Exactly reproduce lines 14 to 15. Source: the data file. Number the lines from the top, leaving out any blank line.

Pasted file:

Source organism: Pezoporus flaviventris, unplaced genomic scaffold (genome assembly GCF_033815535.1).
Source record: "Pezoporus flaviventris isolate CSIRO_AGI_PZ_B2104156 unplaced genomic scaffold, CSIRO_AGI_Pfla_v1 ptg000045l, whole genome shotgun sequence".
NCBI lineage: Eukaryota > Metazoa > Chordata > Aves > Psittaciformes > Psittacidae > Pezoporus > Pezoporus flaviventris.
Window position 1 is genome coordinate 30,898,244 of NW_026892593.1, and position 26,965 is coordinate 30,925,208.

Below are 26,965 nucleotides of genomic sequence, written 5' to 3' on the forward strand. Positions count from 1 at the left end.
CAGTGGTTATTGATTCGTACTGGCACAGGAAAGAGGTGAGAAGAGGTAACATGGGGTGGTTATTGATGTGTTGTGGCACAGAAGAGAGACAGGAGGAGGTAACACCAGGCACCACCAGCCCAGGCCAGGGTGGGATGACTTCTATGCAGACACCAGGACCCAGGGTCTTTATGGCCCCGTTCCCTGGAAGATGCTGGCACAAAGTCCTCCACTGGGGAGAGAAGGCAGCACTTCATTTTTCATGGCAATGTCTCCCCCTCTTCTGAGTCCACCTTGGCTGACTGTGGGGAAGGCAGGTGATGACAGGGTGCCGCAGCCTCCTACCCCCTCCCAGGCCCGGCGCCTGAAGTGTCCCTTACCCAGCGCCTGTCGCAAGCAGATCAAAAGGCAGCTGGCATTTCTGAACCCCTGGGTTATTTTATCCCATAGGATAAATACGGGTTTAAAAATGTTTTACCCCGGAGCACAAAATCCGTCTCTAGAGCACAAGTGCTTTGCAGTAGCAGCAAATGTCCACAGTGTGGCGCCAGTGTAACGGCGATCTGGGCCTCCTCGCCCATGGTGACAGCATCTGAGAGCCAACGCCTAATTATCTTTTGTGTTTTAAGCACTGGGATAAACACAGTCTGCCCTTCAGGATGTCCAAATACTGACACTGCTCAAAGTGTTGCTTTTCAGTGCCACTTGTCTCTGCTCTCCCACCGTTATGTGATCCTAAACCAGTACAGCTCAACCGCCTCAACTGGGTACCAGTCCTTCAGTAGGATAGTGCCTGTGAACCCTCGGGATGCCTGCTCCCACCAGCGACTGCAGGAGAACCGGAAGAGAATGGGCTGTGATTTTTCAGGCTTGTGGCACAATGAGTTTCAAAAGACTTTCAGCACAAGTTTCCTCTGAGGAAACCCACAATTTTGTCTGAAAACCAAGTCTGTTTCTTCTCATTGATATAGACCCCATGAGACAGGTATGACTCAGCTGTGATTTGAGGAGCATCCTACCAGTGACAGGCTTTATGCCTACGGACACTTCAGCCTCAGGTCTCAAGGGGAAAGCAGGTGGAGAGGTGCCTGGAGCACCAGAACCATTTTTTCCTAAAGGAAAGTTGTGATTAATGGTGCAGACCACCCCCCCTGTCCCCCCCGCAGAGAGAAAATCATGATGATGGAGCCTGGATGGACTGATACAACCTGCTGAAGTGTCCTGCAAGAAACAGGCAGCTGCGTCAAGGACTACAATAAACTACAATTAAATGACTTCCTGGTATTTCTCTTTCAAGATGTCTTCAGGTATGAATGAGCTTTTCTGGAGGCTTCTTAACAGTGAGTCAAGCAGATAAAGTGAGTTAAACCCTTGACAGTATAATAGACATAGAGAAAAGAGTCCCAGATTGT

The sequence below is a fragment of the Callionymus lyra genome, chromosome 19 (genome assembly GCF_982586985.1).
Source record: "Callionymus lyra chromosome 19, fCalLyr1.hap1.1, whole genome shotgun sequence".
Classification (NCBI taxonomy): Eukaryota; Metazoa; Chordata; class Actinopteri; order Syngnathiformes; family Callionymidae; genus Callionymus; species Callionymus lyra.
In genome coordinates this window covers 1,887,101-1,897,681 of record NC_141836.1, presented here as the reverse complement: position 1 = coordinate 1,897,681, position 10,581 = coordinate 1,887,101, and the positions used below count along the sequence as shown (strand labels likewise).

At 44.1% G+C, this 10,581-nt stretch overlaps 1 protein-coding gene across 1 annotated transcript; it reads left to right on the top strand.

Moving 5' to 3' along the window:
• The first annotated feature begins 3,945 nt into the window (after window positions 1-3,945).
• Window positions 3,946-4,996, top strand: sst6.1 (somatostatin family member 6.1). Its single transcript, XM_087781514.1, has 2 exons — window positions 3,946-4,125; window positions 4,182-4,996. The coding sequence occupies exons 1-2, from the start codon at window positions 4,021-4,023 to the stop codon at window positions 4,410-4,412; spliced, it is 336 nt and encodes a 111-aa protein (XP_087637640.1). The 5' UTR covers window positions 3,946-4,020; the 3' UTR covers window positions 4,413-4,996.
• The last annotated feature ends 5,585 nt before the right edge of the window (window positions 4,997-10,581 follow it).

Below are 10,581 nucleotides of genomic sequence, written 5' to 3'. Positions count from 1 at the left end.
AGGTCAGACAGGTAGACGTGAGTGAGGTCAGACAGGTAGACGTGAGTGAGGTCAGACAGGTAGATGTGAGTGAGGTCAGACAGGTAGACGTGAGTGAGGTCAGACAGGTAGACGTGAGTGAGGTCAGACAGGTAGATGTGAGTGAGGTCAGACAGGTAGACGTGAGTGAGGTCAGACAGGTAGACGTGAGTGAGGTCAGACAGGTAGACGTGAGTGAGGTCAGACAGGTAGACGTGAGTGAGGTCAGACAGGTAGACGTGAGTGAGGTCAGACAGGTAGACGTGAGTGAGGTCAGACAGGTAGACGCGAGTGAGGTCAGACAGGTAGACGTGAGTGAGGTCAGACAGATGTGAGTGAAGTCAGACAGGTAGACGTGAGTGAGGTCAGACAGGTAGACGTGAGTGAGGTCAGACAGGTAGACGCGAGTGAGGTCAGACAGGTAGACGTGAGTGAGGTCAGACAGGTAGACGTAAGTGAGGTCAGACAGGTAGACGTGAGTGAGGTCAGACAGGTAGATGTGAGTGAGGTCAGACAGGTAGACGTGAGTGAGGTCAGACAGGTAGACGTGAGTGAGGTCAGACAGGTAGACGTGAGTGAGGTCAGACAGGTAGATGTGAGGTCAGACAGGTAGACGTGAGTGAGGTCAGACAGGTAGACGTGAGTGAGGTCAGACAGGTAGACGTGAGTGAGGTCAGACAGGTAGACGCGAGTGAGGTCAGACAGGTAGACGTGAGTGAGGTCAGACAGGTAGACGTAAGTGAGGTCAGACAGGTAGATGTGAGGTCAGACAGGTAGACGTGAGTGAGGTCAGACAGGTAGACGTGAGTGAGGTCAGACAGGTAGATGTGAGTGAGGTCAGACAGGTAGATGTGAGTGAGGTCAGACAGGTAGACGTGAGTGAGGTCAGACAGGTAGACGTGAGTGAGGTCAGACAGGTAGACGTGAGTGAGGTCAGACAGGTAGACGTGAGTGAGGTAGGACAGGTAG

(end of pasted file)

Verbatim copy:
• Window positions 3,946-4,996, top strand: sst6.1 (somatostatin family member 6.1). Its single transcript, XM_087781514.1, has 2 exons — window positions 3,946-4,125; window positions 4,182-4,996. The coding sequence occupies exons 1-2, from the start codon at window positions 4,021-4,023 to the stop codon at window positions 4,410-4,412; spliced, it is 336 nt and encodes a 111-aa protein (XP_087637640.1). The 5' UTR covers window positions 3,946-4,020; the 3' UTR covers window positions 4,413-4,996.
• The last annotated feature ends 5,585 nt before the right edge of the window (window positions 4,997-10,581 follow it).